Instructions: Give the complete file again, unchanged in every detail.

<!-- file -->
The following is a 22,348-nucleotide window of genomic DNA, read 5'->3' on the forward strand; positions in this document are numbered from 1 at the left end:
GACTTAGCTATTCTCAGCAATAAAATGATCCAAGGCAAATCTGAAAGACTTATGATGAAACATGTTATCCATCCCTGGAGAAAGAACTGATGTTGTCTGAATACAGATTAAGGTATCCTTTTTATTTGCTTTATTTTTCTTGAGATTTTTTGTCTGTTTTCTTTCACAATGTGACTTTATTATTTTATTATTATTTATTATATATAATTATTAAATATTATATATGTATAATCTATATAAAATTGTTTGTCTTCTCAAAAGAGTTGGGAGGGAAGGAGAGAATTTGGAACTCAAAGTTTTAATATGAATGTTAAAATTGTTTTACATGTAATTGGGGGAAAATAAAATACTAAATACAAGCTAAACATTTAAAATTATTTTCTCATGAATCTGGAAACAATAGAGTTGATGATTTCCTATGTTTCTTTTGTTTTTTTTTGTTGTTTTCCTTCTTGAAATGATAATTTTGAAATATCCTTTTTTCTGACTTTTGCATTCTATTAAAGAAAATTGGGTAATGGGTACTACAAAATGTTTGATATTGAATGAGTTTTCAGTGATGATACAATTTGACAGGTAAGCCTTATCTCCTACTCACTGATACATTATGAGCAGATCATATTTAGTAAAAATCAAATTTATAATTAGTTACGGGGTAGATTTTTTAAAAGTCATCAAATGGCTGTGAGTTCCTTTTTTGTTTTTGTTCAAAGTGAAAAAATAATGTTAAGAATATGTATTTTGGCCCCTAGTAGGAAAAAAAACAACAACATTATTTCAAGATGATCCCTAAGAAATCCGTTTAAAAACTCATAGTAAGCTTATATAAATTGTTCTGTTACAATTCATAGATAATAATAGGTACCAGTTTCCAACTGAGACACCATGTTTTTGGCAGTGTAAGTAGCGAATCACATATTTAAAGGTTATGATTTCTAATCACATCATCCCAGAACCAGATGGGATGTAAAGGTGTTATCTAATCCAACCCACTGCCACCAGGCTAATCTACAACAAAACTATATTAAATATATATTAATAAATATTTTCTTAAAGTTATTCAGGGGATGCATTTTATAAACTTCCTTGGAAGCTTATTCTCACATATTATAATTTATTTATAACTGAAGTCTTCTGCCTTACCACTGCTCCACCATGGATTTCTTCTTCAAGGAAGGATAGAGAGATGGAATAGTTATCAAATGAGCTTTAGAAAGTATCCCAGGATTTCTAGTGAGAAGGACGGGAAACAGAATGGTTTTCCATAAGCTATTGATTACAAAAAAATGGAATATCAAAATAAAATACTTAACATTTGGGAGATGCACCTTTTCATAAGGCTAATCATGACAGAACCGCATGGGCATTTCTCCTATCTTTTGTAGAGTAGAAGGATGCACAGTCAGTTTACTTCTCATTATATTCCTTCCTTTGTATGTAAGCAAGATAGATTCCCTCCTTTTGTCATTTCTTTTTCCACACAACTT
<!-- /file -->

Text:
The following is a 22,348-nucleotide window of genomic DNA, read 5'->3' on the forward strand; positions in this document are numbered from 1 at the left end:
GACTTAGCTATTCTCAGCAATAAAATGATCCAAGGCAAATCTGAAAGACTTATGATGAAACATGTTATCCATCCCTGGAGAAAGAACTGATGTTGTCTGAATACAGATTAAGGTATCCTTTTTATTTGCTTTATTTTTCTTGAGATTTTTTGTCTGTTTTCTTTCACAATGTGACTTTATTATTTTATTATTATTTATTATATATAATTATTAAATATTATATATGTATAATCTATATAAAATTGTTTGTCTTCTCAAAAGAGTTGGGAGGGAAGGAGAGAATTTGGAACTCAAAGTTTTAATATGAATGTTAAAATTGTTTTACATGTAATTGGGGGAAAATAAAATACTAAATACAAGCTAAACATTTAAAATTATTTTCTCATGAATCTGGAAACAATAGAGTTGATGATTTCCTATGTTTCTTTTGTTTTTTTTTGTTGTTTTCCTTCTTGAAATGATAATTTTGAAATATCCTTTTTTCTGACTTTTGCATTCTATTAAAGAAAATTGGGTAATGGGTACTACAAAATGTTTGATATTGAATGAGTTTTCAGTGATGATACAATTTGACAGGTAAGCCTTATCTCCTACTCACTGATACATTATGAGCAGATCATATTTAGTAAAAATCAAATTTATAATTAGTTACGGGGTAGATTTTTTAAAAGTCATCAAATGGCTGTGAGTTCCTTTTTTGTTTTTGTTCAAAGTGAAAAAATAATGTTAAGAATATGTATTTTGGCCCCTAGTAGGAAAAAAAACAACAACATTATTTCAAGATGATCCCTAAGAAATCCGTTTAAAAACTCATAGTAAGCTTATATAAATTGTTCTGTTACAATTCATAGATAATAATAGGTACCAGTTTCCAACTGAGACACCATGTTTTTGGCAGTGTAAGTAGCGAATCACATATTTAAAGGTTATGATTTCTAATCACATCATCCCAGAACCAGATGGGATGTAAAGGTGTTATCTAATCCAACCCACTGCCACCAGGCTAATCTACAACAAAACTATATTAAATATATATTAATAAATATTTTCTTAAAGTTATTCAGGGGATGCATTTTATAAACTTCCTTGGAAGCTTATTCTCACATATTATAATTTATTTATAACTGAAGTCTTCTGCCTTACCACTGCTCCACCATGGATTTCTTCTTCAAGGAAGGATAGAGAGATGGAATAGTTATCAAATGAGCTTTAGAAAGTATCCCAGGATTTCTAGTGAGAAGGACGGGAAACAGAATGGTTTTCCATAAGCTATTGATTACAAAAAAATGGAATATCAAAATAAAATACTTAACATTTGGGAGATGCACCTTTTCATAAGGCTAATCATGACAGAACCGCATGGGCATTTCTCCTATCTTTTGTAGAGTAGAAGGATGCACAGTCAGTTTACTTCTCATTATATTCCTTCCTTTGTATGTAAGCAAGATAGATTCCCTCCTTTTGTCATTTCTTTTTCCACACAACTT